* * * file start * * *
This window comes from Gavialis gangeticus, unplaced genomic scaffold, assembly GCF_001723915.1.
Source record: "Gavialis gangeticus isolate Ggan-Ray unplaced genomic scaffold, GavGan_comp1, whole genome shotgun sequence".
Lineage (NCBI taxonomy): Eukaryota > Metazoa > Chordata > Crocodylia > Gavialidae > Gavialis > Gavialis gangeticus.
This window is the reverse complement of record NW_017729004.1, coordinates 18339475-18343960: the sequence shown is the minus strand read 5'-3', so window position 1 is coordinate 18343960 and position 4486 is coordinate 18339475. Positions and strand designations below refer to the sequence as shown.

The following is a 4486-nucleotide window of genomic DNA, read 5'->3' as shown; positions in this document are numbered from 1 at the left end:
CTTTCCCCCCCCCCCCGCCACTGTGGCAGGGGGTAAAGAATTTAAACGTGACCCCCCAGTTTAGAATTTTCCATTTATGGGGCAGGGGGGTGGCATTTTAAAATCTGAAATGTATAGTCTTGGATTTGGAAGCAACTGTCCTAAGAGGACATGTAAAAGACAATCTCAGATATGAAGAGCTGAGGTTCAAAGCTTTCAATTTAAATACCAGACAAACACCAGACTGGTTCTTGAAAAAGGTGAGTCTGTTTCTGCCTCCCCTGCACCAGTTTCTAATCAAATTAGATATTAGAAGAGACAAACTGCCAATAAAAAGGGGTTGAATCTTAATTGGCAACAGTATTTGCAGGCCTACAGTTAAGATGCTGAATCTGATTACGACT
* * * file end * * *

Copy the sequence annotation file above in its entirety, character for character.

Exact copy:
This window comes from Gavialis gangeticus, unplaced genomic scaffold, assembly GCF_001723915.1.
Source record: "Gavialis gangeticus isolate Ggan-Ray unplaced genomic scaffold, GavGan_comp1, whole genome shotgun sequence".
Lineage (NCBI taxonomy): Eukaryota > Metazoa > Chordata > Crocodylia > Gavialidae > Gavialis > Gavialis gangeticus.
This window is the reverse complement of record NW_017729004.1, coordinates 18339475-18343960: the sequence shown is the minus strand read 5'-3', so window position 1 is coordinate 18343960 and position 4486 is coordinate 18339475. Positions and strand designations below refer to the sequence as shown.

The following is a 4486-nucleotide window of genomic DNA, read 5'->3' as shown; positions in this document are numbered from 1 at the left end:
CTTTCCCCCCCCCCCCGCCACTGTGGCAGGGGGTAAAGAATTTAAACGTGACCCCCCAGTTTAGAATTTTCCATTTATGGGGCAGGGGGGTGGCATTTTAAAATCTGAAATGTATAGTCTTGGATTTGGAAGCAACTGTCCTAAGAGGACATGTAAAAGACAATCTCAGATATGAAGAGCTGAGGTTCAAAGCTTTCAATTTAAATACCAGACAAACACCAGACTGGTTCTTGAAAAAGGTGAGTCTGTTTCTGCCTCCCCTGCACCAGTTTCTAATCAAATTAGATATTAGAAGAGACAAACTGCCAATAAAAAGGGGTTGAATCTTAATTGGCAACAGTATTTGCAGGCCTACAGTTAAGATGCTGAATCTGATTACGACT